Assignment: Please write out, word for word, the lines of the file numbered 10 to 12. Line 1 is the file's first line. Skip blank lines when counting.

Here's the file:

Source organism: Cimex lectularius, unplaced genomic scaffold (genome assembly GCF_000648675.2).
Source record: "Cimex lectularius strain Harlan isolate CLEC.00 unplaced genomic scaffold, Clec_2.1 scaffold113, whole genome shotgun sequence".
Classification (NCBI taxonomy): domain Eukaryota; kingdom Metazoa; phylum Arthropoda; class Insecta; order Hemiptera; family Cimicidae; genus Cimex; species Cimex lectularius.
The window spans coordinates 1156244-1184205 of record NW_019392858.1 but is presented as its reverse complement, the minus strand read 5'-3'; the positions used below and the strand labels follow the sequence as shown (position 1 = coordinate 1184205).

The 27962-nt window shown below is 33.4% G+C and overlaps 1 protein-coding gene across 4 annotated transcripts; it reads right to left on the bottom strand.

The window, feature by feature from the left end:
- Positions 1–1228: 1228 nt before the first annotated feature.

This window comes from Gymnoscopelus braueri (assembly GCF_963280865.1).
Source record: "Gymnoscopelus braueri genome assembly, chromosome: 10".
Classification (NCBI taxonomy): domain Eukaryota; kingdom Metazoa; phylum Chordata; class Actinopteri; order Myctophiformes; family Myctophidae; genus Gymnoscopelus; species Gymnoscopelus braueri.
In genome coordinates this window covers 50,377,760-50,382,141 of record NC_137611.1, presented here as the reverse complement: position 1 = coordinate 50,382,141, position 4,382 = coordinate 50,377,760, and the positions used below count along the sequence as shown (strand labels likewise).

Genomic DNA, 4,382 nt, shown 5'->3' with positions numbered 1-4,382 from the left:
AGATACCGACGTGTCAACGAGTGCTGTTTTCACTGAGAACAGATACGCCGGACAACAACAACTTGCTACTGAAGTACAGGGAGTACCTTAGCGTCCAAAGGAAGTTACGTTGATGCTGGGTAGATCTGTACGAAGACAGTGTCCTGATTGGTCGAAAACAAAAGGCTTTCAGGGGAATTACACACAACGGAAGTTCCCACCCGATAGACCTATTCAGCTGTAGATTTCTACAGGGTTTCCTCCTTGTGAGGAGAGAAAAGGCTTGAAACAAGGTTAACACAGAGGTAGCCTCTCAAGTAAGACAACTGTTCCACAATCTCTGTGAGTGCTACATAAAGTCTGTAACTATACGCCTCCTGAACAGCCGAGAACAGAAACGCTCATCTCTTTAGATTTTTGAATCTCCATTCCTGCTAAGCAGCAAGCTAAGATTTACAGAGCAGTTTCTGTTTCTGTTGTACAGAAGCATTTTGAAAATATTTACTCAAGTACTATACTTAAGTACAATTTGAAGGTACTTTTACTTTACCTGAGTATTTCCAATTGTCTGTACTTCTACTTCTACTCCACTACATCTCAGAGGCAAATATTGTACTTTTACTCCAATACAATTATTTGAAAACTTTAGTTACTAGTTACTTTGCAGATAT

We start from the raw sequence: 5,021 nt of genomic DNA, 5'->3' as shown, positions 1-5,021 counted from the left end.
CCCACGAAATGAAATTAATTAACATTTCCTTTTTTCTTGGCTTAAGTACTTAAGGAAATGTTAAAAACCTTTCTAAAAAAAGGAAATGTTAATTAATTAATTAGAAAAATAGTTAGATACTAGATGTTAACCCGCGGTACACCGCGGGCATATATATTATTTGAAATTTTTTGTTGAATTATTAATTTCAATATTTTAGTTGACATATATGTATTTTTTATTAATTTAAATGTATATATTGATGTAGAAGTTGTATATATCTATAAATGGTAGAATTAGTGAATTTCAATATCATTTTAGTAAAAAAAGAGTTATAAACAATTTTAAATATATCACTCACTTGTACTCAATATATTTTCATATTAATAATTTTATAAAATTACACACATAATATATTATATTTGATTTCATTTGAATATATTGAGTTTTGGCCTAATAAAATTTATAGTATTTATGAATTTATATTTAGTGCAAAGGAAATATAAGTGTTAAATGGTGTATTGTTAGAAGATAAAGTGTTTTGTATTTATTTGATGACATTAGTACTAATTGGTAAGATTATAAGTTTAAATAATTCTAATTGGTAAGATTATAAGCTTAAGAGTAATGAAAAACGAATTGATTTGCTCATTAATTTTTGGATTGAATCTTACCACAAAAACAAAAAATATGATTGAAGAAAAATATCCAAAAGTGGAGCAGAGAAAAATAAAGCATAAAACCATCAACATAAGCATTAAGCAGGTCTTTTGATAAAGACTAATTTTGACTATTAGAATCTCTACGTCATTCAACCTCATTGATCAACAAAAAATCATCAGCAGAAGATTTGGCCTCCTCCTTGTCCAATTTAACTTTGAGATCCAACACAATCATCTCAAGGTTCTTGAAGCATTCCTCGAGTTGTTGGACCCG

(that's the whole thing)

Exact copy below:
Classification (NCBI taxonomy): domain Eukaryota; kingdom Metazoa; phylum Chordata; class Actinopteri; order Myctophiformes; family Myctophidae; genus Gymnoscopelus; species Gymnoscopelus braueri.
In genome coordinates this window covers 50,377,760-50,382,141 of record NC_137611.1, presented here as the reverse complement: position 1 = coordinate 50,382,141, position 4,382 = coordinate 50,377,760, and the positions used below count along the sequence as shown (strand labels likewise).

Genomic DNA, 4,382 nt, shown 5'->3' with positions numbered 1-4,382 from the left: